The Art of Research
The senior art history major took the first place oral presentation and Provost’s Award during the conference, in which undergraduates from 35 departments across the university participated in showing their prowess in research and artistic pursuits.
“I was completely floored,” she said. “I hope it brings some awareness that there is still a place for the arts and humanities in undergraduate research.”
Her project explored the meanings behind the art displayed on a snuff box from the 18th century, looking at the small, framed pieces of art displayed on the sides of the box — where even just the frames can tell a story.
“There’s a lot of meaning in those visuals than just a guy’s residence,” Stankus said.
For her, the process of research was thrilling and helped her learn about more than just the research subject, but also the process of discovery and organization.
“Research is everything,” Stankus said. “When you find those pieces of evidence or a source that helps connects something, it’s like Christmas. It’s very fulfilling.”
GSU Provost Risa Palm noted how undergraduate research and the conference help students in the learning process.
“Undergraduate research is one of the best ways in which undergraduates can take advantage of the wonderful research capacities of a university like Georgia State,” she said. “Through their research, they learn what it is like to explore questions the previously were unanswered and try out the same techniques that are used by people very advanced in their fields. It is a marvelous learning opportunity.”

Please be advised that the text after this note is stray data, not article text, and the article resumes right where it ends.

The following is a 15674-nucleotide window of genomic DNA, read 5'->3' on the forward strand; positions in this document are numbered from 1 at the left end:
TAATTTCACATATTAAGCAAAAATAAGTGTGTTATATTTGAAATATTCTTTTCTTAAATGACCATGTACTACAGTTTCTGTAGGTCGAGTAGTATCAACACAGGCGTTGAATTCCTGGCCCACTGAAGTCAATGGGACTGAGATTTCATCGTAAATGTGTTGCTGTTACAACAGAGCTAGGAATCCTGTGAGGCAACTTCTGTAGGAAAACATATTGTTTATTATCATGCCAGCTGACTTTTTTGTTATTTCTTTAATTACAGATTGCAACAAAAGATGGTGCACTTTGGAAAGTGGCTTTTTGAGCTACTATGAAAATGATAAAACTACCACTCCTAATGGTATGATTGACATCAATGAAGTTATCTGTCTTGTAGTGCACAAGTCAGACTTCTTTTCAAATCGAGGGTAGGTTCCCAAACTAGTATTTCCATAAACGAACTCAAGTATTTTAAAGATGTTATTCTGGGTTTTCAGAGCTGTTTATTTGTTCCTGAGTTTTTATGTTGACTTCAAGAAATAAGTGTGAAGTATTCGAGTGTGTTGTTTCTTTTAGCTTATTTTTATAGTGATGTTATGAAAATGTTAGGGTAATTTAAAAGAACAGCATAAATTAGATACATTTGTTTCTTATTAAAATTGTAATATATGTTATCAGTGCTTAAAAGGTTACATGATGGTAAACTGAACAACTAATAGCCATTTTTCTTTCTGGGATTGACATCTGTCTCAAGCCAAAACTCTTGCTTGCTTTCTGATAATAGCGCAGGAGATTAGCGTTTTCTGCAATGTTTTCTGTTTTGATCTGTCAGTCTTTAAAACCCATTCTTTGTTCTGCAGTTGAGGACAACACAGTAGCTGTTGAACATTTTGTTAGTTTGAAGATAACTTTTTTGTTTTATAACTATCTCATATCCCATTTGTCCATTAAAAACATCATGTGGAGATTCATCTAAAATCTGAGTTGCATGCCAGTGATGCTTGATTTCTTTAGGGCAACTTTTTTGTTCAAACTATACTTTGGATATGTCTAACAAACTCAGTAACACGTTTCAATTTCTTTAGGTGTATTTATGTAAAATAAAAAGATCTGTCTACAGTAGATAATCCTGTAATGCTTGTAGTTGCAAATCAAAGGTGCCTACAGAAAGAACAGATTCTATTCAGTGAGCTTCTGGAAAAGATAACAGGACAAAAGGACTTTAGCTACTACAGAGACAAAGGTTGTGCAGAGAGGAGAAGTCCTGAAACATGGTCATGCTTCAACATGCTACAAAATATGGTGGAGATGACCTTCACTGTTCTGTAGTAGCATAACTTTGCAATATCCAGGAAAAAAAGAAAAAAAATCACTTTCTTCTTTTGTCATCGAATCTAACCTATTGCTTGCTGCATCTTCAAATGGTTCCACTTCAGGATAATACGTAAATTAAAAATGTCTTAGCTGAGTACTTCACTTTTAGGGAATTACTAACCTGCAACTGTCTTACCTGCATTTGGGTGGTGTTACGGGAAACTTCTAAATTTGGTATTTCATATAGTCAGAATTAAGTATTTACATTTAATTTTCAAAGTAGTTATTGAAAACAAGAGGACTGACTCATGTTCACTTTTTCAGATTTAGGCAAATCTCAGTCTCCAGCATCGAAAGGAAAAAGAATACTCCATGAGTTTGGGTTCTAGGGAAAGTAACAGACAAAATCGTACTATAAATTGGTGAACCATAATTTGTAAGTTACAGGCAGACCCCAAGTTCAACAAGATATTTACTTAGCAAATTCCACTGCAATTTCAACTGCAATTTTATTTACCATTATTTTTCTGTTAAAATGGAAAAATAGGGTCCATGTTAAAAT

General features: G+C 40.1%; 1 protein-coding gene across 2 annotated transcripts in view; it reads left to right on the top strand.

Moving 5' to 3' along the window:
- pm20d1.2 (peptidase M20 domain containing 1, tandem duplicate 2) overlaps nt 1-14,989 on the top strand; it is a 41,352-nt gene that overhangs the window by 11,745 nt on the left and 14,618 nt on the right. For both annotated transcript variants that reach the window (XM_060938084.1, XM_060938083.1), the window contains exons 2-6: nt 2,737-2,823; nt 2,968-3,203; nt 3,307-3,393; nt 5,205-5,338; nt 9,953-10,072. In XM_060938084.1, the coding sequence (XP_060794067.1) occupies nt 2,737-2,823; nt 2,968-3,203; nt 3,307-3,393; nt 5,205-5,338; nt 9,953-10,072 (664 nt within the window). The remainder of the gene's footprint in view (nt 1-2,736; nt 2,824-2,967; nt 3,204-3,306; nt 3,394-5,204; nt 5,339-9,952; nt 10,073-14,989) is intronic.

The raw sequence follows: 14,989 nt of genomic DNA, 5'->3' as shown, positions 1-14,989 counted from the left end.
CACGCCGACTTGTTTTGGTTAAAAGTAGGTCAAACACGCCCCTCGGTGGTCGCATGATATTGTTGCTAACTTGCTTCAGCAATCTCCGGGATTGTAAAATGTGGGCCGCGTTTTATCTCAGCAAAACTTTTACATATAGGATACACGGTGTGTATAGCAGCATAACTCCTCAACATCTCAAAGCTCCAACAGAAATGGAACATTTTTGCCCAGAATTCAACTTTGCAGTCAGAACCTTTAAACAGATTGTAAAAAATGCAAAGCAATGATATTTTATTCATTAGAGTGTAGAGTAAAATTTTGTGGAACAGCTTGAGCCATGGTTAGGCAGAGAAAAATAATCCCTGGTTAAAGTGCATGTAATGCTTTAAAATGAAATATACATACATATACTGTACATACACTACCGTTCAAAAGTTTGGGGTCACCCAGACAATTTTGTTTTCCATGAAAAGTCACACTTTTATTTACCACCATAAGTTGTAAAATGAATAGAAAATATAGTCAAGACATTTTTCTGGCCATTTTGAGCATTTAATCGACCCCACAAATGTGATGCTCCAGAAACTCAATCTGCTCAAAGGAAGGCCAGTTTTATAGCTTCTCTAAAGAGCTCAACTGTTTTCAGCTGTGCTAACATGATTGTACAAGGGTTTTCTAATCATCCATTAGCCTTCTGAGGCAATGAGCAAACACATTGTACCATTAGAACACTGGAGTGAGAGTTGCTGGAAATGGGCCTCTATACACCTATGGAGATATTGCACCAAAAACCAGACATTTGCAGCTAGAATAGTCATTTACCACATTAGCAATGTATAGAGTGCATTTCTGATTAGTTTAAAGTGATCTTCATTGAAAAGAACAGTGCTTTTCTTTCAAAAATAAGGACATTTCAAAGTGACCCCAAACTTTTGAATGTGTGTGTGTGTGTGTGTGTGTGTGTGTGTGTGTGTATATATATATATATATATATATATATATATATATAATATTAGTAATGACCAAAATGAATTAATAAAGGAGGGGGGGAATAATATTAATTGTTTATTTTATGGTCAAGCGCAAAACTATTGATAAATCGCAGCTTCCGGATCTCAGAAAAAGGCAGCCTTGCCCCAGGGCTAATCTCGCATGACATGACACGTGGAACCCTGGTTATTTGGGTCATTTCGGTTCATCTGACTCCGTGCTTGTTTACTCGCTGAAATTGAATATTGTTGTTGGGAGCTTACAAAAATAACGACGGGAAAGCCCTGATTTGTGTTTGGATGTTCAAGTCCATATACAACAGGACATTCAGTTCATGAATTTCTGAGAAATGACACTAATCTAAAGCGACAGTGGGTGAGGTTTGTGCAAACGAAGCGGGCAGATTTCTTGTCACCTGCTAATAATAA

The conference winners included:
• 1st place oral presentation and Provost’s Award: Catherine Stankus, art history
• 1st place poster presentation: Kristen Johnson, Interior Design
• 1st place artistic display: Tamara Argo, ceramics
• 2nd place poster presentation: Elizabeth Dlouhy, psychology
• 2nd place oral presentation: David Alexander Phillips, anthropology
• 3rd place poster presentation: John Williams, biology
• 3rd place oral presentation: The Georgia State Prison Initiative, English
Faculty mentorship was also honored at the conference. Dabney W. Dixon, professor of bioorganic chemistry and coordinator of STEM (science, technology, engineering and mathematics) education initiatives at Georgia State, received the 2012 University Faculty Award for Undergraduate Research for her work in helping undergraduates excel in research and to prepare for graduate studies.
“Research has so many aspects — grounding in the literature, hypothesis, discovery, data analysis, and refinement of ideas,” Dixon said. “GSURC gives our students an opportunity to present their research to ‘critical friends:’ faculty, staff and fellow students who will celebrate the success of the efforts to date, while still pushing for further refinement and a deeper understanding of the topic of interest.
“Significant studies need to get out into the world, which happens largely through conferences and publications,” she explained. For many of our students, GSURC is a first opportunity to get the experience they need in presenting and defending their ideas as they move into professional careers.”
Beyond that, there’s also perhaps the most essential satisfaction that comes out of research.
“It’s so exciting to be the first person on the planet to know something,” Dixon said.
March 21, 2012